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Virgin Australia Sees A$110 Million Loss on Ticket System

Virgin Australia Holdings Ltd. cut its full-year earnings forecast for the second time since May and predicted a loss of as much as A$110 million ($98 million) on costs from a new ticket-booking system.

Costs including moving to the Sabre ticketing system will total A$100 million, including A$36 million already announced at first-half results in February, the Brisbane-based company said in a statement today. Shares of Australia’s second-largest carrier fell the most in six weeks.

The carrier has been adding flights and keeping ticket prices low as it attempts to take on Qantas Airways Ltd.’s 65 percent share of Australia’s domestic market through takeovers of smaller airlines. Virgin was projected to post net income of A$21 million in the year ended June, according to the average of eight analysts’ estimates compiled by Bloomberg before today’s announcement.

“Aviation’s a tough game,” Chief Executive Officer John Borghetti said on a conference call. The market was “soft” from April through June, he said. “Leisure, in particular, needed a lot of stimulating to get people to put their hands in their pocket” because of the weak economic conditions.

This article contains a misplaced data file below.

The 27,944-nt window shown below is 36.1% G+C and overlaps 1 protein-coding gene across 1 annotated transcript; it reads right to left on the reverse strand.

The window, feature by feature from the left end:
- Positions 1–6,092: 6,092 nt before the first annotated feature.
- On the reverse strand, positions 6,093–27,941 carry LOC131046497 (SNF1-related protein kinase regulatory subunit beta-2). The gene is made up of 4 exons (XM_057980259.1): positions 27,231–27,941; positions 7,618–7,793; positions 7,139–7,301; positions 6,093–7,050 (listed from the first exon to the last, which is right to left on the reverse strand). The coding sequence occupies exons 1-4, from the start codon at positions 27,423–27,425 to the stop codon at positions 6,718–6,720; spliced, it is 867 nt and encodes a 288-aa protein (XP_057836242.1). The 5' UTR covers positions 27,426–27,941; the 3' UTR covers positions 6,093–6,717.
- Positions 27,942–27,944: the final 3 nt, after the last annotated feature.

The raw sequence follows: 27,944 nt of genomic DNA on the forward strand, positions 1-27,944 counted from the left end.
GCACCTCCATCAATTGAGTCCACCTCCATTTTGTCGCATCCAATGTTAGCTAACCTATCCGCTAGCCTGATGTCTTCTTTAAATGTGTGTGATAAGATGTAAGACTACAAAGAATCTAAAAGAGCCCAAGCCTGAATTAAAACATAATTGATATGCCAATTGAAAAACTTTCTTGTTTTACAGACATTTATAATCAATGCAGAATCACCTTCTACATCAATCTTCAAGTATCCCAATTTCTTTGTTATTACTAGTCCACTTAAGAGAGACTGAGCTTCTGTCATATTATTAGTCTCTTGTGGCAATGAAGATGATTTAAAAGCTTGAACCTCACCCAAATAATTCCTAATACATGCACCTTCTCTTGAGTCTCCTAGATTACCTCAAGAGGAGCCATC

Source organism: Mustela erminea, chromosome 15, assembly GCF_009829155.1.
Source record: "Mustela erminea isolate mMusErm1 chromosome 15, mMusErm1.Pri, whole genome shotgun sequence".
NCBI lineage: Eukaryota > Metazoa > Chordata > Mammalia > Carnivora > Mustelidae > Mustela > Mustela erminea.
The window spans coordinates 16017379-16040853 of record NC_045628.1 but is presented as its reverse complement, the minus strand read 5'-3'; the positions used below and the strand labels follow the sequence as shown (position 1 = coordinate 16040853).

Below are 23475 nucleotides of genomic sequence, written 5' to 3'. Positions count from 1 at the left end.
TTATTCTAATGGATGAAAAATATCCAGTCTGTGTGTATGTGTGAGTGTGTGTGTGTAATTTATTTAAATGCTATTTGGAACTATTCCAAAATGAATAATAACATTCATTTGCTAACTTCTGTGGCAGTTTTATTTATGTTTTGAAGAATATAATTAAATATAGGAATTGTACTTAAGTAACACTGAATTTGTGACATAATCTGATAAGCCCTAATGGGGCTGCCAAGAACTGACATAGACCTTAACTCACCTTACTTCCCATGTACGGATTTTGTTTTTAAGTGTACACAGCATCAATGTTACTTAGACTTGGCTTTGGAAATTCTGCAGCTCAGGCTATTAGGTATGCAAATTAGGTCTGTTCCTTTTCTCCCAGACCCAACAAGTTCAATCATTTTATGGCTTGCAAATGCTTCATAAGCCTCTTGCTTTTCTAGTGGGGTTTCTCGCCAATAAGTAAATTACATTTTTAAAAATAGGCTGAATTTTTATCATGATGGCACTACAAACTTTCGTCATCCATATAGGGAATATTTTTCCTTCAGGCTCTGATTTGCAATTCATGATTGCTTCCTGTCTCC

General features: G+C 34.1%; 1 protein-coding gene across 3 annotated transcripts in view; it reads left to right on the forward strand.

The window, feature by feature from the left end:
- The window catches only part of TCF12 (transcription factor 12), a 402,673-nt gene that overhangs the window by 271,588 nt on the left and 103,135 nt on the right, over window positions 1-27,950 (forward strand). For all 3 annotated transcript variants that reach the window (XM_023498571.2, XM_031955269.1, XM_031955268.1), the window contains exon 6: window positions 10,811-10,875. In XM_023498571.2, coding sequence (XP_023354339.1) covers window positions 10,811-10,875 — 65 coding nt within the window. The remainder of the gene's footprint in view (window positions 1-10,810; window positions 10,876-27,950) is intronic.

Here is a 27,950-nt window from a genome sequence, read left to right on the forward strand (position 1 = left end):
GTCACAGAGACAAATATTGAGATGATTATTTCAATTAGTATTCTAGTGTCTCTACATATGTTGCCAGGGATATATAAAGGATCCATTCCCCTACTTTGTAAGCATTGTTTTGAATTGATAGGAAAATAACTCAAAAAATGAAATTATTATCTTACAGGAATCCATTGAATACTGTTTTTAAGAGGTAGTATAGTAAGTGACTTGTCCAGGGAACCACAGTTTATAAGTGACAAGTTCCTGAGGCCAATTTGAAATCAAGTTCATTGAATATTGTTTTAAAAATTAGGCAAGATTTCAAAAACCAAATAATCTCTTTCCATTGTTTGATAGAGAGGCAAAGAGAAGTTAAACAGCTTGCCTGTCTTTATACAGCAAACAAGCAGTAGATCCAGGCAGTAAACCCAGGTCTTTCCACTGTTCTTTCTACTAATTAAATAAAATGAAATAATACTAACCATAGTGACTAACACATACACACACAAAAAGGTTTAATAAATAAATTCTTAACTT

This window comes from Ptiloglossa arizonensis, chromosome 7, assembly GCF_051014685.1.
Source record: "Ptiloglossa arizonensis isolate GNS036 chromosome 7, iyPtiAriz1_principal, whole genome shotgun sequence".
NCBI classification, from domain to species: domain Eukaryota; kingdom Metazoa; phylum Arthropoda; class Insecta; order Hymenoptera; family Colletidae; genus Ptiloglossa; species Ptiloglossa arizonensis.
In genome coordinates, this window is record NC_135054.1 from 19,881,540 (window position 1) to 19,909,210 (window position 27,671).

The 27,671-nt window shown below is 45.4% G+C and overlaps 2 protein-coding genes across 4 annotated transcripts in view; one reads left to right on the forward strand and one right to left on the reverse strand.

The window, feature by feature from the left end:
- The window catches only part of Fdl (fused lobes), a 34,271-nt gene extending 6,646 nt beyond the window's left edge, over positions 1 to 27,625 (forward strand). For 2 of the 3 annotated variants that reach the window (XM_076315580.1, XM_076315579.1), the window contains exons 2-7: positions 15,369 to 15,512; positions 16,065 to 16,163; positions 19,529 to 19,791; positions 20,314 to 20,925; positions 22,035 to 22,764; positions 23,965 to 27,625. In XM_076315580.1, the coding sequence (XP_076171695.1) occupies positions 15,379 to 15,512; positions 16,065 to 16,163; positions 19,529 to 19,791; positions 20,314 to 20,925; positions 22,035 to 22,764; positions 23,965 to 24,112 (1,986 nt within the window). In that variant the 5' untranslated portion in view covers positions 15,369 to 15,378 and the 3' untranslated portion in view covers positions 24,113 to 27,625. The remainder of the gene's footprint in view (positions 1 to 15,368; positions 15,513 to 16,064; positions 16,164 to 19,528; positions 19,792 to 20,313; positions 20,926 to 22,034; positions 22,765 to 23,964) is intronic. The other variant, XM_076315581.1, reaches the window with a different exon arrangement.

Virgin fell 4.4 percent, the most since June 24, to 43.5 Australian cents at the close in Sydney trading. The stock has advanced 3.6 percent this year, lagging behind the 9.9 percent climb of the benchmark S&P/ASX 200 Index

Net Loss

Virgin’s net loss will be in the range of A$95 million to A$110 million, while the loss before tax and one-time items will be A$30 million to A$50 million, the company said.

Backed by major shareholders Singapore Airlines Ltd., Air New Zealand Ltd., and Etihad Airways PJSC, the airline has bought rural carrier Skywest and a 60 percent stake in Tiger Airways Holdings Ltd.’s loss-making local unit to compete with Qantas’s presence in the regional and budget markets.

Yield, a measure of ticket prices, increased in June compared to a year earlier, and the proportion of seats filled rose to 74 percent from 69 percent the previous month, the carrier said. Local capacity growth in the six months through December will be in the range of 3 percent to 4 percent.

Carbon pricing probably also cost as much as A$50 million, which the airline wasn’t able to recover in higher ticket prices because of competition and weak demand, it said.

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